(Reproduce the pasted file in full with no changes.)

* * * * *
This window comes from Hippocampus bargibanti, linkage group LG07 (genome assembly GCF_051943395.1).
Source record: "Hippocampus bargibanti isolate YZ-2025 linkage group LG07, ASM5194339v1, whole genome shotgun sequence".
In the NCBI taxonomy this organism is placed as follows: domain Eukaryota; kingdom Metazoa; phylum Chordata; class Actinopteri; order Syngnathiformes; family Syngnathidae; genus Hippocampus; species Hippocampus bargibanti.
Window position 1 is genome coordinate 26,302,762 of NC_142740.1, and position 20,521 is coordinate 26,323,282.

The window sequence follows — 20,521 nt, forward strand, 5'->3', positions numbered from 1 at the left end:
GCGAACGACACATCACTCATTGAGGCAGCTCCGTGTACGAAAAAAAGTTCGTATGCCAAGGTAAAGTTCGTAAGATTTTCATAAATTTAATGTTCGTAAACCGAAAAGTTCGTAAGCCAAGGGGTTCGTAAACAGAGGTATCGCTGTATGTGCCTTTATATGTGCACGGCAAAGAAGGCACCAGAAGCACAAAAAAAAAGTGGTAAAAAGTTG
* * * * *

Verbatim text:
This window comes from Hippocampus bargibanti, linkage group LG07 (genome assembly GCF_051943395.1).
Source record: "Hippocampus bargibanti isolate YZ-2025 linkage group LG07, ASM5194339v1, whole genome shotgun sequence".
In the NCBI taxonomy this organism is placed as follows: domain Eukaryota; kingdom Metazoa; phylum Chordata; class Actinopteri; order Syngnathiformes; family Syngnathidae; genus Hippocampus; species Hippocampus bargibanti.
Window position 1 is genome coordinate 26,302,762 of NC_142740.1, and position 20,521 is coordinate 26,323,282.

The window sequence follows — 20,521 nt, forward strand, 5'->3', positions numbered from 1 at the left end:
GCGAACGACACATCACTCATTGAGGCAGCTCCGTGTACGAAAAAAAGTTCGTATGCCAAGGTAAAGTTCGTAAGATTTTCATAAATTTAATGTTCGTAAACCGAAAAGTTCGTAAGCCAAGGGGTTCGTAAACAGAGGTATCGCTGTATGTGCCTTTATATGTGCACGGCAAAGAAGGCACCAGAAGCACAAAAAAAAAGTGGTAAAAAGTTG